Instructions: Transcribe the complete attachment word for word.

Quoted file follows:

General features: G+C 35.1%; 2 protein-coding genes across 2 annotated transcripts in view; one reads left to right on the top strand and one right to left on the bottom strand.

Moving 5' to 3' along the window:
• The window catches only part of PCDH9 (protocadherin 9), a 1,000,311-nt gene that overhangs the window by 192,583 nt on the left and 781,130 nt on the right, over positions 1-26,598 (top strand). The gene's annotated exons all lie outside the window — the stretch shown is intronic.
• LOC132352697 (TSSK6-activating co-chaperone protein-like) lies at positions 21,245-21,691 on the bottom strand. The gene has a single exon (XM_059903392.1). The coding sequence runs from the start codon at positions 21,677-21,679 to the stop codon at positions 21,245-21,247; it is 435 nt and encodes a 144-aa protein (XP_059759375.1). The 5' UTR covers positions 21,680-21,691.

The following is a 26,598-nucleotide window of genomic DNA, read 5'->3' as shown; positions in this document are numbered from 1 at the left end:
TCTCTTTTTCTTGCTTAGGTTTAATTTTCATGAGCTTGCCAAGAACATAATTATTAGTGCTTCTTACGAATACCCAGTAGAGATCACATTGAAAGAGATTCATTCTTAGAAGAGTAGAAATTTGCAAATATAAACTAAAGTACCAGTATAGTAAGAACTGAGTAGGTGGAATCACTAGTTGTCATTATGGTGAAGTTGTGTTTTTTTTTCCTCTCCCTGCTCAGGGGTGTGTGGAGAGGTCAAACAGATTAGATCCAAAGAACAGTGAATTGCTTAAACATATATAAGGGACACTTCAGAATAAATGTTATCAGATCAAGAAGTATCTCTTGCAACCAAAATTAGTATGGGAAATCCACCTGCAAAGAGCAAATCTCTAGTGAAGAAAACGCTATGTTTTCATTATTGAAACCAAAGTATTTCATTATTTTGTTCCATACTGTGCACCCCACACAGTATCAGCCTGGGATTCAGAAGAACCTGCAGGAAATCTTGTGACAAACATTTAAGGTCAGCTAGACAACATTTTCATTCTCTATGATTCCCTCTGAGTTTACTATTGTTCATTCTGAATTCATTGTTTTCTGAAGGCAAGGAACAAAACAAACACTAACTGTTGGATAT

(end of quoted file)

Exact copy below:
General features: G+C 35.1%; 2 protein-coding genes across 2 annotated transcripts in view; one reads left to right on the top strand and one right to left on the bottom strand.

Moving 5' to 3' along the window:
• The window catches only part of PCDH9 (protocadherin 9), a 1,000,311-nt gene that overhangs the window by 192,583 nt on the left and 781,130 nt on the right, over positions 1-26,598 (top strand). The gene's annotated exons all lie outside the window — the stretch shown is intronic.
• LOC132352697 (TSSK6-activating co-chaperone protein-like) lies at positions 21,245-21,691 on the bottom strand. The gene has a single exon (XM_059903392.1). The coding sequence runs from the start codon at positions 21,677-21,679 to the stop codon at positions 21,245-21,247; it is 435 nt and encodes a 144-aa protein (XP_059759375.1). The 5' UTR covers positions 21,680-21,691.

The following is a 26,598-nucleotide window of genomic DNA, read 5'->3' as shown; positions in this document are numbered from 1 at the left end:
TCTCTTTTTCTTGCTTAGGTTTAATTTTCATGAGCTTGCCAAGAACATAATTATTAGTGCTTCTTACGAATACCCAGTAGAGATCACATTGAAAGAGATTCATTCTTAGAAGAGTAGAAATTTGCAAATATAAACTAAAGTACCAGTATAGTAAGAACTGAGTAGGTGGAATCACTAGTTGTCATTATGGTGAAGTTGTGTTTTTTTTTCCTCTCCCTGCTCAGGGGTGTGTGGAGAGGTCAAACAGATTAGATCCAAAGAACAGTGAATTGCTTAAACATATATAAGGGACACTTCAGAATAAATGTTATCAGATCAAGAAGTATCTCTTGCAACCAAAATTAGTATGGGAAATCCACCTGCAAAGAGCAAATCTCTAGTGAAGAAAACGCTATGTTTTCATTATTGAAACCAAAGTATTTCATTATTTTGTTCCATACTGTGCACCCCACACAGTATCAGCCTGGGATTCAGAAGAACCTGCAGGAAATCTTGTGACAAACATTTAAGGTCAGCTAGACAACATTTTCATTCTCTATGATTCCCTCTGAGTTTACTATTGTTCATTCTGAATTCATTGTTTTCTGAAGGCAAGGAACAAAACAAACACTAACTGTTGGATAT